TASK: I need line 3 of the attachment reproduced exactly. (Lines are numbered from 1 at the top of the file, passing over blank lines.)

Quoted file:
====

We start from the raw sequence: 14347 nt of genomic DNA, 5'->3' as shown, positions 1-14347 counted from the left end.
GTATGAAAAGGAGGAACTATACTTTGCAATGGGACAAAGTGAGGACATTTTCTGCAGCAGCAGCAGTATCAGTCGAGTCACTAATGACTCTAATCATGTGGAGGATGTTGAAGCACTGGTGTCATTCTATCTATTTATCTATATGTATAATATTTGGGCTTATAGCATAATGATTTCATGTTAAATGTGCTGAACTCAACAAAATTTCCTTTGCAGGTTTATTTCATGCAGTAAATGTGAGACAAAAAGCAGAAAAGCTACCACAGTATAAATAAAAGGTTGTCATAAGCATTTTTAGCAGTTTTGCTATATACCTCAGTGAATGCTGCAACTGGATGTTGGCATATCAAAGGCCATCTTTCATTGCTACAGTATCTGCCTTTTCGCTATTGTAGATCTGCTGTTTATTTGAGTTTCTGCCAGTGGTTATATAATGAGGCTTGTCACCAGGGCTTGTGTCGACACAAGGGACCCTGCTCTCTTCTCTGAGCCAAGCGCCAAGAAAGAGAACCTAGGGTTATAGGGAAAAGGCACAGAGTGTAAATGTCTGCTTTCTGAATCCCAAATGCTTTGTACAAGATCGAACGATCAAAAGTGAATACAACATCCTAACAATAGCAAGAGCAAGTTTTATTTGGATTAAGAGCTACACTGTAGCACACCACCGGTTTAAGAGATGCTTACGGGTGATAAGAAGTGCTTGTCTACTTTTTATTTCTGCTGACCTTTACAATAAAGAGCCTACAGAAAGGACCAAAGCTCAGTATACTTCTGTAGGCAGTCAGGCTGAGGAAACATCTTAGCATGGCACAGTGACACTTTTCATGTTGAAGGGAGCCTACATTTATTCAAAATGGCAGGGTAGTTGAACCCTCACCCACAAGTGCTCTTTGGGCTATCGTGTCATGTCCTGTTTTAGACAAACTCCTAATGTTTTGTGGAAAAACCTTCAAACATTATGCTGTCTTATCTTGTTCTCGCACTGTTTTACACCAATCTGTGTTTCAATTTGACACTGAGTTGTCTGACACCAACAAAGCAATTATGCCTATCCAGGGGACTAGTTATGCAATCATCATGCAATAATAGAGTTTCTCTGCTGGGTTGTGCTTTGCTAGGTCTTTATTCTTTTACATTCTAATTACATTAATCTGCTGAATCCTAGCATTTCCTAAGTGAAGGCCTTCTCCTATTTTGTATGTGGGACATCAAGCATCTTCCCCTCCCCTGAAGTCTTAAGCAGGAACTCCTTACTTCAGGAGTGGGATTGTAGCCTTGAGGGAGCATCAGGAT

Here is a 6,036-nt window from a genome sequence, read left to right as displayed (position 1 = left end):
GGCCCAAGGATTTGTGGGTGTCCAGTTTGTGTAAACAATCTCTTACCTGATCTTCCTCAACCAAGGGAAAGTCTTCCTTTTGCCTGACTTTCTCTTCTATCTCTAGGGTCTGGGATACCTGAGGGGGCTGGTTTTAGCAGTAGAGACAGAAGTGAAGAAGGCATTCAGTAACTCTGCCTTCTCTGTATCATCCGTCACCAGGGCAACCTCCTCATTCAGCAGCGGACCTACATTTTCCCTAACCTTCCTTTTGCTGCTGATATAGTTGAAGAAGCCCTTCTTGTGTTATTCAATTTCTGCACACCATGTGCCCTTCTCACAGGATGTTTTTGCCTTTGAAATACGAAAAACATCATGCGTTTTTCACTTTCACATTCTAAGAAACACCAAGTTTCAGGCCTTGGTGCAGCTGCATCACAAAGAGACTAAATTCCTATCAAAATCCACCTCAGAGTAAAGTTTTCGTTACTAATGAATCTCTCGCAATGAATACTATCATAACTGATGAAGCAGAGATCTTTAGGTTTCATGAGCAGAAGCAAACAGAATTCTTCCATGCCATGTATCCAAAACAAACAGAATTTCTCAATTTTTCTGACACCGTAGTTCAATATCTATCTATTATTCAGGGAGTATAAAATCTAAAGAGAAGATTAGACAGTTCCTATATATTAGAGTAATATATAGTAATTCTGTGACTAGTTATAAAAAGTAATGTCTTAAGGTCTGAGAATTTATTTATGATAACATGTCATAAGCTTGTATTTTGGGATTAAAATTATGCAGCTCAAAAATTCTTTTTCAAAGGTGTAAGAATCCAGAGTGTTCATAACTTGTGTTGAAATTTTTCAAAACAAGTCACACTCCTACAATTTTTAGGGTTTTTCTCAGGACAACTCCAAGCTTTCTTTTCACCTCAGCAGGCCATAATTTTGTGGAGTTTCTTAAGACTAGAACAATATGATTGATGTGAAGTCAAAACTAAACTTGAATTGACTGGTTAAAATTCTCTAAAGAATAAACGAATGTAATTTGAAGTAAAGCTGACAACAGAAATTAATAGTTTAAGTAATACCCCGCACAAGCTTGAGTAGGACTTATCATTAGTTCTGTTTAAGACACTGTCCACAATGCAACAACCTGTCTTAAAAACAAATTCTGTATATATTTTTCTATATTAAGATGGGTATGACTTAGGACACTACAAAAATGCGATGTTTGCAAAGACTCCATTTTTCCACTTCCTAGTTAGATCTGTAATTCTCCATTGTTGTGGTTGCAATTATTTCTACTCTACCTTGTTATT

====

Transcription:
Here is a 6,036-nt window from a genome sequence, read left to right as displayed (position 1 = left end):